Significance Omission of steps, wrong sequencing and excessive force in laparoscopic surgery lead to unnecessary suffering and costly litigation. Due to rapidly advancing techniques, technology and work hour restrictions, only a fraction of the full spectrum of lap procedures and safety concerns can be addressed by current basic dexterity training or by 'see-one-do-one'in the OR. Computer-based training with force-feedback promises to help fill the gap. But commercial products focus on standard cases and do not allow surgeon-educators themselves to select and fine-tune anatomy, pathology and technique. Innovation The proposed authoring environment will broaden the range, deepen the specificity and speed up innovation in computer-based training by enabling surgeon-educators (a) to define their focus and scope via a structured list of surgical steps from which module components are automatically initialized;(b) to fine-tune crucial details that convey surgical expertise, techniqe and insight. This enables growing a rich collection of sharable training modules across a variety of surgical procedures. No similar approach currently exists. - Building on state-of-the-art solutions of tissue physics, GPU-computing and graphics challenges of interactive 3D surgery simulation with force-feedback, this proposal additionally breaks new ground for simulation technology by (a) automatically instantiating modules (instruction pages, VR-scenario, measurement) and (b) enabling surgeons to fine-tune scenarios. Approach (1) For each anatomic/pathological variant of appendectomy, cholecystectomy and gastric bypass, a lead surgeon will draft, and at least three surgeons will critique, a web-based step-by-step list of task and safety issues. In the rare case when no consensus is reached, competing lists and cases are generated. Heads of residency, chief surgeons and a dean for Simulation and Medical Education have signed up to lead the efforts at five institutions. (2) The output, a highly structured list of task and safety issues, enables software to automatically initialize a training module's instructional pages and VR-scenario. This raw module is fine-tuned by the lead author who also sets acceptable performance ranges by executing the VR-simulation. The resulting modules undergo a peer-review cycle. VR-simulation leverages a simulation engine and an extensive database of anatomy and surgical tools developed under R21 funding, published and demonstrated at conferences [35, 37, 34, 14, 57, 58, 79, 56, 44, 36, 76]. (3) The impact of each released module on safety awareness in the OR is measured by a separate small randomized, blinded study at two of the five participating medical centers. (4) The authoring environment and its results will be advertised at major medical conferences (AAMC, ACS CC, ACGME) and its structured code base will be disseminated on the web under the GNU LGP License to encourage broad sharing and enable modification and continued distributed development supported by the stakeholders.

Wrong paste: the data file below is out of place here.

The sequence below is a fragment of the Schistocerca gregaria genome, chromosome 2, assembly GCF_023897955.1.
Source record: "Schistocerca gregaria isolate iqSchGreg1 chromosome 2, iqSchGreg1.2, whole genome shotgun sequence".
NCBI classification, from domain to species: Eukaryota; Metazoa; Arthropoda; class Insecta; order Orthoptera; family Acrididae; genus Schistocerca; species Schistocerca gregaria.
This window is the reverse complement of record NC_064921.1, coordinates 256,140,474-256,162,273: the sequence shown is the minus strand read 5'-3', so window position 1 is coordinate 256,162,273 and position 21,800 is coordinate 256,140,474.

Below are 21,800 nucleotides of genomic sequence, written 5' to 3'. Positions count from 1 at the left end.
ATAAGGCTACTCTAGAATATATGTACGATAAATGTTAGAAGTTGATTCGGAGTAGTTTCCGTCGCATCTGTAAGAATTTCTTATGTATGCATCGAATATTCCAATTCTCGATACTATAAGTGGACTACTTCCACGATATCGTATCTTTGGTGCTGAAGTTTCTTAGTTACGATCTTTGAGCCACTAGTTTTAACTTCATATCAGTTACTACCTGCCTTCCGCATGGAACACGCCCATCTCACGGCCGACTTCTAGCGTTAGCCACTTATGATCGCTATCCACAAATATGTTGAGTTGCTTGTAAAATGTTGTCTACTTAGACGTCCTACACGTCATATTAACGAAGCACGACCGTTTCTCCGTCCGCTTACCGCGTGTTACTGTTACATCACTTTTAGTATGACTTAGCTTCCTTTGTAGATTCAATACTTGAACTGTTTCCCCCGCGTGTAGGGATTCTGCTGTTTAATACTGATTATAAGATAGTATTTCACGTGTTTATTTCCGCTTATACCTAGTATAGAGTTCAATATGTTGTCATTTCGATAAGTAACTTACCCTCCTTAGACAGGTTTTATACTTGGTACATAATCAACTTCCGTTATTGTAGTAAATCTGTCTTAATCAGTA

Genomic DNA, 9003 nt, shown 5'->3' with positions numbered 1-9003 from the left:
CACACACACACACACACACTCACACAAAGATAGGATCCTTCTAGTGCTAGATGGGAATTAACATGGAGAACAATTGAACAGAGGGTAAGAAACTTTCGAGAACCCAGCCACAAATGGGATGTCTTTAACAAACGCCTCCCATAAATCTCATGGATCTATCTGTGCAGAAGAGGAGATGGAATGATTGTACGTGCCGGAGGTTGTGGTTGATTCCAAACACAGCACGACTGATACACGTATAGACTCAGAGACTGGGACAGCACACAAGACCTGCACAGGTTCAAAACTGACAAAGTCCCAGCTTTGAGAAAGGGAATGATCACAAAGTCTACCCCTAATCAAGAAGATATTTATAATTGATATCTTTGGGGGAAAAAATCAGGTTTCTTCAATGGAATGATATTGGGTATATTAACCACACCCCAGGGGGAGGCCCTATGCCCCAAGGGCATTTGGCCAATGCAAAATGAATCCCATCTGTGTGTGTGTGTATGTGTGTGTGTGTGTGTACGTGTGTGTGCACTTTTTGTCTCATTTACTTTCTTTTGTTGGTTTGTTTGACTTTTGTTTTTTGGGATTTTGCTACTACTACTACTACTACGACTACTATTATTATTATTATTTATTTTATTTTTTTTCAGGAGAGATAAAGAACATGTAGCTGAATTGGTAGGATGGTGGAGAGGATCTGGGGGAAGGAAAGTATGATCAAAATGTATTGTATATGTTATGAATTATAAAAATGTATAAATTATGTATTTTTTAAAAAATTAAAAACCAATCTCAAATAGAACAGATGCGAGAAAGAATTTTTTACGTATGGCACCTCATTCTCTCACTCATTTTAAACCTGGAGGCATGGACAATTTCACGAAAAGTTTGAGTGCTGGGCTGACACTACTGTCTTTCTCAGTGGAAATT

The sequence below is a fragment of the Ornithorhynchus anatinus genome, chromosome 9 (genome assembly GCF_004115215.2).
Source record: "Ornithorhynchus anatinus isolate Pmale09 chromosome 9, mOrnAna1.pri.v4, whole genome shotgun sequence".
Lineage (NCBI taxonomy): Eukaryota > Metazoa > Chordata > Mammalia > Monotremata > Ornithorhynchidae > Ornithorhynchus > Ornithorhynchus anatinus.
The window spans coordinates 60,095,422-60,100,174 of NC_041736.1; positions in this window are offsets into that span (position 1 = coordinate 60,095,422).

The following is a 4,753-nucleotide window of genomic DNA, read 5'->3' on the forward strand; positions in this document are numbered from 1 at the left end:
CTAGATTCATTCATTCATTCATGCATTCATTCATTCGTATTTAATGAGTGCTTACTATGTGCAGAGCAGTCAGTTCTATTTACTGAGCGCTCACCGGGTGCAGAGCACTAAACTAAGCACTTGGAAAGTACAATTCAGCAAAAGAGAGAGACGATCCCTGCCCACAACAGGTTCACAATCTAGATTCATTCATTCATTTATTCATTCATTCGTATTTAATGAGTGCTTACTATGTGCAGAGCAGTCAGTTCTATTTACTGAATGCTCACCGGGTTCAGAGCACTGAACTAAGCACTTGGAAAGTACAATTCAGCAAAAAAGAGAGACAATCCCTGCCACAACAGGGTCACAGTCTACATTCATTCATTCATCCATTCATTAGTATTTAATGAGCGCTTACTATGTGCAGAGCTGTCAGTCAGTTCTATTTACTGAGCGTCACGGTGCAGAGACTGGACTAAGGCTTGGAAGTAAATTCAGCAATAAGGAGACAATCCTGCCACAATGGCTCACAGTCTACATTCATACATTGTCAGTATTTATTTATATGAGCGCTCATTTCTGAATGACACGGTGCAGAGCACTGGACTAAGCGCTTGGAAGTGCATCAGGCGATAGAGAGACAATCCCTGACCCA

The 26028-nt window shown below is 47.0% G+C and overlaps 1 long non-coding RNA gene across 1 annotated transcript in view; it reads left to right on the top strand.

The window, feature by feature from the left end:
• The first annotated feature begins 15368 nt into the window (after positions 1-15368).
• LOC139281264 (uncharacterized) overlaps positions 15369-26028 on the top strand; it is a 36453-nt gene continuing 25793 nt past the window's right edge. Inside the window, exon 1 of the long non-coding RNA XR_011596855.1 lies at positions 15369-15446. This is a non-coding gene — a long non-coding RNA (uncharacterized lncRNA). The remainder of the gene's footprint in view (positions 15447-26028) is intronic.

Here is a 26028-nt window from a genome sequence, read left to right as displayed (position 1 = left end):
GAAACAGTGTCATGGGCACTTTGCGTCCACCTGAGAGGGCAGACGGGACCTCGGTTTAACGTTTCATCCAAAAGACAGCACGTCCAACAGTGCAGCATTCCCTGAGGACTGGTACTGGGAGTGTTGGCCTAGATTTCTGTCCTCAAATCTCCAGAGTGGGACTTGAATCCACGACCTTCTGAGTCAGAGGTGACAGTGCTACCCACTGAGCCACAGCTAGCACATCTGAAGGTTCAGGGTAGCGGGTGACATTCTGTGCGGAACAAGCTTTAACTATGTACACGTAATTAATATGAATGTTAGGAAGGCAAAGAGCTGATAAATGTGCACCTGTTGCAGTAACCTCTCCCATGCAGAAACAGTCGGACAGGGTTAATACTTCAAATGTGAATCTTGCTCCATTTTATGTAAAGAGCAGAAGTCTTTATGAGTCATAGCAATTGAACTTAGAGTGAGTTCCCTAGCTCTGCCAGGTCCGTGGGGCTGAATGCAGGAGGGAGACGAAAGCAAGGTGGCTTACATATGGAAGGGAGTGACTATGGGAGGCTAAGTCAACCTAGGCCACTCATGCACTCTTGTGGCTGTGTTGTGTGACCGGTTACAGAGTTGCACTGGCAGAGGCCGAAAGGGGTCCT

To improve competency and safety-awareness of laparoscopy trainees, we provide and validate a software environment for authoring simulation-based Virtual Reality training modules. This environment empowers surgeon-educators to define the modules'focus and scope, automatically initialize all components of the module and to, by themselves, fine-tune crucial details that convey surgical expertise. This approach encourages growing a rich collection of VR training modules across a variety of surgical procedures.